Wednesday, October 22, 2008

Caves in the United States

Caves are found in every state in the United States, with over 44,000 recorded caves in the 48 contiguous states (Culver et al. 1999). Where are these caves?
The map above shows the karst areas of the U.S. in green. Karst is a type of terrain that includes limestones, dolomites, and gypsum. These rocks are soluble, and caves, sinkholes, and underground drainages are common features. Nearly one-quarter of the U.S. is comprised of karst. Looking at the map above, you might guess that Florida has the most caves because it has the most karst. But just because karst is present does not mean that a cave is present. In many cases, the rock is soluble, but the water table is so high that the caves are flooded and can only be entered by highly trained cave divers, or the caves are still forming and are not large enough for humans to enter. 

This second map, made by Culver et al., shows a dot for every cave by county. So if a county has ten caves, there will be ten dots randomly placed in that county. These caves may be found in karst, but also could be lava tube caves, talus caves, or other types of caves. What is obvious in this map is that there are some sections of the country that are just filled with caves, like the middle part of Texas, Missouri, Kentucky, Tennessee, and others. The desert southwest doesn't have as many caves, but it still has quite a few black dots.

When I headed to Kentucky last week, it was with the knowledge I was heading towards cave central. Kentucky is home to the longest cave in the world, Mammoth Cave, which stretches over 360 miles with more passageways still being found. My brother offered to take us to one of the smaller caves in the state, and I couldn't resist.

The trip to a cave almost always includes a hike to the entrance. Sometimes this hike can be grueling, involving many miles, rough terrain, poisonous plants, unpleasant weather, and obnoxious mosquitoes. Fortunately, on this fine fall day, the weather was great and we followed a trail most of the way.

The entrance was huge, with large boulders providing good perches as we looked off into the Kentucky woods. We put on our helmets and headlamps and got ready to enter the large, dark void.

This cave, called Wind Cave, is about 1.3 miles in length. It was formed by water dissolving the limestone rock. Water still flows through parts of the cave, but because Kentucky has had a drought this last year, my brother didn't think we would get too wet. I was skeptical. In my experience, I nearly always get wet and muddy in Midwest caves.

One of the first passages we went into was a canyon-like passage. The walls were fairly smooth and dry. I enjoyed the walking passage, because many of the caves in the area where I live are small and require lots of crawling.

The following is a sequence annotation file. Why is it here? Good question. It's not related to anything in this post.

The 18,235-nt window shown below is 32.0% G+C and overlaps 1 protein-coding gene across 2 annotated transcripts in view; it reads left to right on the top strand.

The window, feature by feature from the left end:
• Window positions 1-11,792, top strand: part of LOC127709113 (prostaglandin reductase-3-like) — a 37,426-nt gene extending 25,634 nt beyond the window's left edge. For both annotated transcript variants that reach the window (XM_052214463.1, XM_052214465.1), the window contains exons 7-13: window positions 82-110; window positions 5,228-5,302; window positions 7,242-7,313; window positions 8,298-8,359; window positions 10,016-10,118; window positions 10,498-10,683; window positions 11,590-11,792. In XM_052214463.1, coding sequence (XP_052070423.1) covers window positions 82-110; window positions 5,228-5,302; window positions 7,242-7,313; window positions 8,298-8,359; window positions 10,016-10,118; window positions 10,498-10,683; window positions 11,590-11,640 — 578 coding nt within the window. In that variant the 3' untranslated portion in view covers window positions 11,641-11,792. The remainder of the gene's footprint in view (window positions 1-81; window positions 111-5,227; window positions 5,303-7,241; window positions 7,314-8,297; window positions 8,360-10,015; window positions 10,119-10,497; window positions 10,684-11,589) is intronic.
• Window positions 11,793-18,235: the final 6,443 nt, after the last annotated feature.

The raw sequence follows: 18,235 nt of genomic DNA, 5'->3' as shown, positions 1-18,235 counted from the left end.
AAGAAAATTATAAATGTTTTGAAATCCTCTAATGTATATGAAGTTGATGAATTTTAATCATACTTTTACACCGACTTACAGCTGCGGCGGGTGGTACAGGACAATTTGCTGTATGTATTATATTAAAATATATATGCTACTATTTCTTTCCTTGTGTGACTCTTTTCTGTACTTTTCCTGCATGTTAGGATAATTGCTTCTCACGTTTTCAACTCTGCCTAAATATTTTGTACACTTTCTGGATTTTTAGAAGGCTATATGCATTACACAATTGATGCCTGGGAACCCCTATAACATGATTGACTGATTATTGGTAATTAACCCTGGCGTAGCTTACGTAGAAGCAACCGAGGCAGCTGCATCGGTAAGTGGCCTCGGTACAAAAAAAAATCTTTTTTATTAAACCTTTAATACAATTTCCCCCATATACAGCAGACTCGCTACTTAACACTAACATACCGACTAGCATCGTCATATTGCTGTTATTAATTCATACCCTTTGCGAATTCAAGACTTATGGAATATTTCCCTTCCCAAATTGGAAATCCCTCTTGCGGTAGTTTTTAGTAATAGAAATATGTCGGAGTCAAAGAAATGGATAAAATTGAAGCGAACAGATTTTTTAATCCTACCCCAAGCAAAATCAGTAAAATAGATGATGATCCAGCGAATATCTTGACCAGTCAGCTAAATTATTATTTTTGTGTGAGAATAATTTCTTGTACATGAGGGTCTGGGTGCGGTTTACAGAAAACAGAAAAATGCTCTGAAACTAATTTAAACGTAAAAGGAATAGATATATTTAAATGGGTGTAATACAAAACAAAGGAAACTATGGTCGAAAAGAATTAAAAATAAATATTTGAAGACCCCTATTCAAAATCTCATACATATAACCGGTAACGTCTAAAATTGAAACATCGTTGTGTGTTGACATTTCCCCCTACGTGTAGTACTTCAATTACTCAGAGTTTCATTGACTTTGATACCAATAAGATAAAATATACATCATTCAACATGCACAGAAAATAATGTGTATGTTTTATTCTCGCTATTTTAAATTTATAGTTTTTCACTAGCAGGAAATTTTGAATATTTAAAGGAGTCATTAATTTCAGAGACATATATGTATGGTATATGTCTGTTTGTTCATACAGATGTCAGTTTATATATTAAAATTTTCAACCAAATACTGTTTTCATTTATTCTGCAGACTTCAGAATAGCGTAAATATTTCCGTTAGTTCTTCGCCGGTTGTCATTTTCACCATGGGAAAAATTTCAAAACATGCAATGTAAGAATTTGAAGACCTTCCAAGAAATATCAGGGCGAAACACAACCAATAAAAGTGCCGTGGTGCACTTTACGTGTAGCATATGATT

Eventually the canyon passage got smaller and it was time to squeeze through a little hole. You can see some graffiti to the right of the hole. Unfortunately some people don't respect caves and leave trash or paint stupid things on the cave walls. They don't think about the cave being a home.

Caves are home to a variety of cave biota. Squeezing provides the opportunity to be very close to the cave surfaces, and then it's easier to see some of the creatures that make the cave their home, like this cave cricket. Notice the extremely long back legs and antennae, which help the cricket find its way around the totally dark cave. We saw lots of crickets--some cracks had about 15 together. 

In addition to crickets, we also saw this neat looking spider, along  with flies, moths, and millipedes. Water flowing into the cave provides nutrients for these cave creatures.

Back in the main passageway, we can see that the water has been flowing through the cave for a long time to dissolve away this much rock. 

Eventually the ceiling got lower and we had to stoop walk. We also came to mounds of sand, places where the water has slowed and deposited the finer sediments.

And then we got into another crawling passage. We found many side passages going off from the main trunk passage. Basically smaller drainages are emptying into a larger drainage, but instead of happening in rivulets and gullies up on the surface, it's occurring underground.

Some passages got even tighter, requiring some nearly contortionist moves to get past the ninety-degree turns. (Can you see the foot and leg in the photo?) To make things more complicated, water was flowing and bubbling up on the bottom of the passage. I was right about getting wet!

It was a fun trip, and it felt great to be underground again. I always enjoy the silence and mysterious nature of caves. Are there still more passageways to be found? How much bigger will the cave get over time as the water keeps dissolving away more rock? How is it connected to the surface, and will it be impacted by surface activities? What else lives in the cave? I always leave a cave with more questions than I went in with!

If you'd like to learn more about caves, a good place to start is the National Speleological Society website.

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